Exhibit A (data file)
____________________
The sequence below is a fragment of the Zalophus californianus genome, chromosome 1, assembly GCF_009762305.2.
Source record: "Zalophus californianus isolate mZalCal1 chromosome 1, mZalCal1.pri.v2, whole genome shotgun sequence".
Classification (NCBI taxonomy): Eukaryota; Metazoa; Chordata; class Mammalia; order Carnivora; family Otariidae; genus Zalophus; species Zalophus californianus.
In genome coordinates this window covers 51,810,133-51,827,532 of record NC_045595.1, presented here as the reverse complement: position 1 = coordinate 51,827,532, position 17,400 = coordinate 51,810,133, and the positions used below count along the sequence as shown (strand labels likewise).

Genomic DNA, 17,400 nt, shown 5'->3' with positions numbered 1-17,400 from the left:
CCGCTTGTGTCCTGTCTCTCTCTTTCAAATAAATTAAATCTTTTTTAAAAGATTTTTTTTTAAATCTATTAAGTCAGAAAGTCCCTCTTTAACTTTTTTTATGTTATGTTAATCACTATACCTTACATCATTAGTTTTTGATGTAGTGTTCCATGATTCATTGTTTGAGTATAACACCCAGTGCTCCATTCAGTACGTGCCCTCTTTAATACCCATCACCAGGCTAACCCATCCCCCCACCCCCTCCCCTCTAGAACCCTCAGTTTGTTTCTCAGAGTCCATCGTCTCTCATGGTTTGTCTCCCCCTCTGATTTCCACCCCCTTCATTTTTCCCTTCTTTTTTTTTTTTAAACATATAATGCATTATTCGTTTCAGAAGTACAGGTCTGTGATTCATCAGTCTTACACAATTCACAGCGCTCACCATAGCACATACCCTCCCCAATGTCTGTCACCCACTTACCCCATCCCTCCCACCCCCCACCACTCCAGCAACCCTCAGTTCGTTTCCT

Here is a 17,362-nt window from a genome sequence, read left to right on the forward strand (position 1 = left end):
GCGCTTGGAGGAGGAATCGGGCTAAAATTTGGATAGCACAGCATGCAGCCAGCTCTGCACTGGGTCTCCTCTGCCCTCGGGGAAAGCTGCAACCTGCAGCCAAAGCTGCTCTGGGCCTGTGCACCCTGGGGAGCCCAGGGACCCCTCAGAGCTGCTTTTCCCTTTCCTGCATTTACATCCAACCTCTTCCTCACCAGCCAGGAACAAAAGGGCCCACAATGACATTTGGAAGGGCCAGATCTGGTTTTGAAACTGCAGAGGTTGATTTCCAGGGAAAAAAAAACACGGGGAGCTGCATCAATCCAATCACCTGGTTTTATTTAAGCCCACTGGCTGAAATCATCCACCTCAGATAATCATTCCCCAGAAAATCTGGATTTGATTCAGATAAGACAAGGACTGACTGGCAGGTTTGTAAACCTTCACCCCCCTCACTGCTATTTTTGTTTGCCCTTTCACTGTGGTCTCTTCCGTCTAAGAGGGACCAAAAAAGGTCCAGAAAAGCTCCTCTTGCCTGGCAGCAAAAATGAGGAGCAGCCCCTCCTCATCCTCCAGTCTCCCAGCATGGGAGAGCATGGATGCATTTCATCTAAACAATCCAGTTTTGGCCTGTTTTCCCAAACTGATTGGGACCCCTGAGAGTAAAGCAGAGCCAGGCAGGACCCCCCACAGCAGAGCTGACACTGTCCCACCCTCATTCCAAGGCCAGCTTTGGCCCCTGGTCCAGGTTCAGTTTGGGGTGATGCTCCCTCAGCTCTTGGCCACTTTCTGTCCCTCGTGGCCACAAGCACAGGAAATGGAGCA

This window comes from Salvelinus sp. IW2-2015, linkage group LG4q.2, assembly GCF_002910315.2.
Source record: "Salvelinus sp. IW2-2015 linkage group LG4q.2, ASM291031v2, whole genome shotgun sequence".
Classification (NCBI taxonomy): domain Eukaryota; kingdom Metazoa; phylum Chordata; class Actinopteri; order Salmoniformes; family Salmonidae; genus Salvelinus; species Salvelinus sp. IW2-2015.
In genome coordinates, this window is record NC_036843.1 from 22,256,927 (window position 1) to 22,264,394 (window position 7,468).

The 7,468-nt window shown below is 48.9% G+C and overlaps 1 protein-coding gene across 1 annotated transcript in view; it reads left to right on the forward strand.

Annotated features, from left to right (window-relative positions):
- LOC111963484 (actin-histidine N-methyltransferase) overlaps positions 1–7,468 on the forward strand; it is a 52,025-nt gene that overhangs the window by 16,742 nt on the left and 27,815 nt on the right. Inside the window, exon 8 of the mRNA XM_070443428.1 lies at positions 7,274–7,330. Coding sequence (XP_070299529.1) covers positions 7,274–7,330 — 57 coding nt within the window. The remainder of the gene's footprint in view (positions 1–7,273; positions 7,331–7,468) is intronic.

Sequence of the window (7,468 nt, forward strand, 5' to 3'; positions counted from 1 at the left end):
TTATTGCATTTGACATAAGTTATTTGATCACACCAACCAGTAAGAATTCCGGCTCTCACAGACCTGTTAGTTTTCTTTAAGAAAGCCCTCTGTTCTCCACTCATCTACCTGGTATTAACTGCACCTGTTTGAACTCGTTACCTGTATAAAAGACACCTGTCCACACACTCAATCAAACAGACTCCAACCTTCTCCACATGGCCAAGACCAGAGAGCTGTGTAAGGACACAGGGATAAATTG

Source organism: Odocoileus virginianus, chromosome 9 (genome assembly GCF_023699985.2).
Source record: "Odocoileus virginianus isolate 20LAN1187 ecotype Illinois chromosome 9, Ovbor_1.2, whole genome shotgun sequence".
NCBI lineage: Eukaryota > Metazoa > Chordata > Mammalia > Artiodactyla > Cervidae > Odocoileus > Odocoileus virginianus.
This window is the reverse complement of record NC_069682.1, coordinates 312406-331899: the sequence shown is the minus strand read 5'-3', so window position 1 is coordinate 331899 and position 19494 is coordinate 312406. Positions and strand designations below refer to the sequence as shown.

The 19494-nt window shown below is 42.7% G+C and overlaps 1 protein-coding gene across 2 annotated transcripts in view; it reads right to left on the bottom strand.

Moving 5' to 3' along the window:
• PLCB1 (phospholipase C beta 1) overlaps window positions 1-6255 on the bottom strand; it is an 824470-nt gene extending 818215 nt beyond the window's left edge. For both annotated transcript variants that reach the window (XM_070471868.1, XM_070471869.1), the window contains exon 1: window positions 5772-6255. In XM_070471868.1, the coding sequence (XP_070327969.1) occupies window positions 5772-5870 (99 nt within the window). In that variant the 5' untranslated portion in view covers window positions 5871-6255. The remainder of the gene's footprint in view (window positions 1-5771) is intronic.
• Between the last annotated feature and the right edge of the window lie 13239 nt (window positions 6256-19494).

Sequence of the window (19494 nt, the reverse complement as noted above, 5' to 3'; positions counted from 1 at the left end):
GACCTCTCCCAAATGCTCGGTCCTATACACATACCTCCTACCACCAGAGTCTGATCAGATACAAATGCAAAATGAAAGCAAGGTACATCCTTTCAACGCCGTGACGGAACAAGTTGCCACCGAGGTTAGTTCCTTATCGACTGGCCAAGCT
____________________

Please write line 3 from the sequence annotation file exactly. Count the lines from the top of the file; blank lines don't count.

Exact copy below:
Classification (NCBI taxonomy): Eukaryota; Metazoa; Chordata; class Mammalia; order Carnivora; family Otariidae; genus Zalophus; species Zalophus californianus.